Public gets first look at designs of 19 rapid transit stations
Next stop: blue.
Or red and beige.
Or frosted glass.
When light rail transit is up and running in Waterloo Region in 2017, it won’t just be the names of the stops that make them unique.
The 19 stops will also feature one-of-a-kind ‘anchor walls’ – four-metre slabs of glass, stone, ceramic or a combinations thereof.
“It’s beyond just a stop name – it’s something that is visually prominent for the users of our system,” said Danielle Bury, a transportation planner with the Region of Waterloo.
The proposed stop designs, made public Tuesday, all featured the anchor walls.
All are the same shape and size, and all feature a glass panel closer to ground level – but each station will be coloured differently.
“What we’ve really tried to do … is make sure that all 19 stops are unique to their neighbourhood,” Bury said.
At King and Frederick streets in downtown Kitchener, that means frosted glass – to tie the station in with nearby buildings like Market Square and the Waterloo Region Courthouse.
Eramosa stone will give the wall at the Waterloo Park stop a natural look, documents prepared by the region say, while the station on Allen Street will feature red and beige streaks to represent nearby housing developments.
“We want them to be fairly big and bold, but we also want them to represent the area that they’re going to be located in,” said Coun. Tom Galloway.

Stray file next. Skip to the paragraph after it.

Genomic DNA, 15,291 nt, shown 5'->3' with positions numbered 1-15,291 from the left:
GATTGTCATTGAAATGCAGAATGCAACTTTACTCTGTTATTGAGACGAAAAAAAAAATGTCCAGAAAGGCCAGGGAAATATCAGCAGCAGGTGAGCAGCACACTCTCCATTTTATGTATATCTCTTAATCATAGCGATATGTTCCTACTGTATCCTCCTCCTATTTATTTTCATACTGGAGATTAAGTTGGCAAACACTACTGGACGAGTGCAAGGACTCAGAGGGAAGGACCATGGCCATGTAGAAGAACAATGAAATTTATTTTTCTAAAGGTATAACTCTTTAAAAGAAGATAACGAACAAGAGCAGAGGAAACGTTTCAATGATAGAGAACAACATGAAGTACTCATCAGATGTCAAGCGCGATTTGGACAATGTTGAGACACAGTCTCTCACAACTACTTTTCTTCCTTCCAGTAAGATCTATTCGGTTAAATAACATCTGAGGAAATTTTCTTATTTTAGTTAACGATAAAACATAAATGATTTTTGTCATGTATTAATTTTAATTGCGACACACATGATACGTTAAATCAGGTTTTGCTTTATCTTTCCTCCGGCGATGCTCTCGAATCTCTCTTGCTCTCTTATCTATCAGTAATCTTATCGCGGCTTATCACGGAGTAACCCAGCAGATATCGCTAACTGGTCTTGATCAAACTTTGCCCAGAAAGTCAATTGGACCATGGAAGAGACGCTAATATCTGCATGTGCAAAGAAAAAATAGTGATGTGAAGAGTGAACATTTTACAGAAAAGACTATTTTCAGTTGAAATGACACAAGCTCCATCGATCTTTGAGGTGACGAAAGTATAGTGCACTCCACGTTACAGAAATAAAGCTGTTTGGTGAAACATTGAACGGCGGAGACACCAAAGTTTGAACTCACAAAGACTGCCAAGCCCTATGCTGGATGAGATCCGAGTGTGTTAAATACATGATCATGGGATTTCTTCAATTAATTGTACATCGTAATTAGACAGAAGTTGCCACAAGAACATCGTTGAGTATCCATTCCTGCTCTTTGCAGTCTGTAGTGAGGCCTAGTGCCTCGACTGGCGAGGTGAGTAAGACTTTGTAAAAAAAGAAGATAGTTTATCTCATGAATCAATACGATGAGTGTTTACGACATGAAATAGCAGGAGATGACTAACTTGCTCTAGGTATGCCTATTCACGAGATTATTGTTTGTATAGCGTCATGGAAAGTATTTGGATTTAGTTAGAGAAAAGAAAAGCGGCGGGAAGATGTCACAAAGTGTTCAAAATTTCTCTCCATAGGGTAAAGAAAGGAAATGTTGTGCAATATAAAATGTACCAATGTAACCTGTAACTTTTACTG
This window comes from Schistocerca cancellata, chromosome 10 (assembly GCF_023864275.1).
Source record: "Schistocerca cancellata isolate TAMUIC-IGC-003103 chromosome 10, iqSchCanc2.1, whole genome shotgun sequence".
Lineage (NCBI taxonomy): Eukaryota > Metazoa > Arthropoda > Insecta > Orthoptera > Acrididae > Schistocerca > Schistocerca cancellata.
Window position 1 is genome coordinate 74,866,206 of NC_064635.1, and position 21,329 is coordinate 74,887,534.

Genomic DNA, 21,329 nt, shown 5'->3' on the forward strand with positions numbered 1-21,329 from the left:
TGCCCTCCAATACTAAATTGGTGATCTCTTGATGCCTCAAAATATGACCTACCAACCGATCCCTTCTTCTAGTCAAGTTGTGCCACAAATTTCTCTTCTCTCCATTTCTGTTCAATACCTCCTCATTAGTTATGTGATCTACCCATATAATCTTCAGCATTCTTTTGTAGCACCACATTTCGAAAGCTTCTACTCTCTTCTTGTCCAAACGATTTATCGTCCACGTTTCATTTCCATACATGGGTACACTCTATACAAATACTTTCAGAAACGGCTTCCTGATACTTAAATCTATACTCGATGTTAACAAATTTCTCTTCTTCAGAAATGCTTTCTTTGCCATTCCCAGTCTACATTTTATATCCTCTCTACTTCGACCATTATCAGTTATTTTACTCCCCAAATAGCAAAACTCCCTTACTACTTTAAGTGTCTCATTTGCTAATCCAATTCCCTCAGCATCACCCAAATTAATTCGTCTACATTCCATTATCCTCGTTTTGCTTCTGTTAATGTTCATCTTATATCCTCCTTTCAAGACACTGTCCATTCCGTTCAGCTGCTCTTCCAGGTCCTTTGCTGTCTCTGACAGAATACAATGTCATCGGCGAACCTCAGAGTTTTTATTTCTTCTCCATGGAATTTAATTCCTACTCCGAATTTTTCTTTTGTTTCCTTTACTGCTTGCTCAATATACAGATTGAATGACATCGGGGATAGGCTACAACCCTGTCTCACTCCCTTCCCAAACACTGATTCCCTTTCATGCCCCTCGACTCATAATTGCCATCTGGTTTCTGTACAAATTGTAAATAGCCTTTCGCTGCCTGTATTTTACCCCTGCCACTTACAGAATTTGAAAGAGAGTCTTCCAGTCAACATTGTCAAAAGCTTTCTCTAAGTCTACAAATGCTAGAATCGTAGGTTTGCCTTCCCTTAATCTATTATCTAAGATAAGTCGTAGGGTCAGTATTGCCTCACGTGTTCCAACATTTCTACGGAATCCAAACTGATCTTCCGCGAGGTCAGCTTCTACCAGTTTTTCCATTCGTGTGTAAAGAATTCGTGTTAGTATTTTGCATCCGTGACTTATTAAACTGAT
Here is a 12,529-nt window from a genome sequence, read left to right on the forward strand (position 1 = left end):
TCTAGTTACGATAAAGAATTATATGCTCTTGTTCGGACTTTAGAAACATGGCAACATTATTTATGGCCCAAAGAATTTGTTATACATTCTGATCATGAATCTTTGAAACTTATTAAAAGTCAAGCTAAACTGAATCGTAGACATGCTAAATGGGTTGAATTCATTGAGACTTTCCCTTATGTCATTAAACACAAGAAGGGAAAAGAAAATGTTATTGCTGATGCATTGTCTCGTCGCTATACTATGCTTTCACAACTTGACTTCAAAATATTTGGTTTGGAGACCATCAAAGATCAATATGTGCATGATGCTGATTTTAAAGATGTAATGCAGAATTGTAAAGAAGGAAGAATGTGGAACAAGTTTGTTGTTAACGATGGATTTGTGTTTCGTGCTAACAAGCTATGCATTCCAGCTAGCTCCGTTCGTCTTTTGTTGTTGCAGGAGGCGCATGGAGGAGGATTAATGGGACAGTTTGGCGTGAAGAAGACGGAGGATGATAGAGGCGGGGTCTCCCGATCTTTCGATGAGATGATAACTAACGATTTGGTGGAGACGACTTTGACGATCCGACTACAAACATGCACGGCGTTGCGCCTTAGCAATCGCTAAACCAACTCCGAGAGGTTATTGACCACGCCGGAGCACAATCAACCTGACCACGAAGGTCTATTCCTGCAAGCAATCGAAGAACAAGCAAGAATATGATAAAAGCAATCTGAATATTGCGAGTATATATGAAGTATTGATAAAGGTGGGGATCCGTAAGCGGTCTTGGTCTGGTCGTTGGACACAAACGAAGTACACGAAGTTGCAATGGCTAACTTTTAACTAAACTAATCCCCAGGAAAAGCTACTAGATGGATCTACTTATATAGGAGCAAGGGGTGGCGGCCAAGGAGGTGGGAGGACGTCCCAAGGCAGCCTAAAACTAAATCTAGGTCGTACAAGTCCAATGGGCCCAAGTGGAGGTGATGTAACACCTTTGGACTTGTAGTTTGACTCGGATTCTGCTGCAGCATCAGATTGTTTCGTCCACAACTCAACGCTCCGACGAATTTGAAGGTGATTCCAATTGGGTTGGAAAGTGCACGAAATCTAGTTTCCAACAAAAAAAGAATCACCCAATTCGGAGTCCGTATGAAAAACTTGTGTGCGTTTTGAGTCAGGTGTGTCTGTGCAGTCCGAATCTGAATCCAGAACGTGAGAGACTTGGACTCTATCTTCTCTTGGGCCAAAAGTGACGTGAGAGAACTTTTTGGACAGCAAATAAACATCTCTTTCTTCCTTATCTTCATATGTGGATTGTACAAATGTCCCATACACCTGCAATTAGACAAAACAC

All anchor walls will be given a graffiti-resistant finish, Bury said – and any costs for repairing graffiti will be borne by the GrandLinq consortium and not directly by the region.
The full platforms will be mainly glassed-in and about 65 metres long, with about half of that span under a canopy.
Bus rapid transit stops in Cambridge will have similar anchor walls, although all walls in that city will be given the same limestone finish.
Regional officials are seeking feedback on the planned stop designs.
Public consultations are being held May 20 at Knox Presbyterian Church in Waterloo and May 21 at the region’s administrative building on Frederick Street.
Comments can also be left on the region’s website.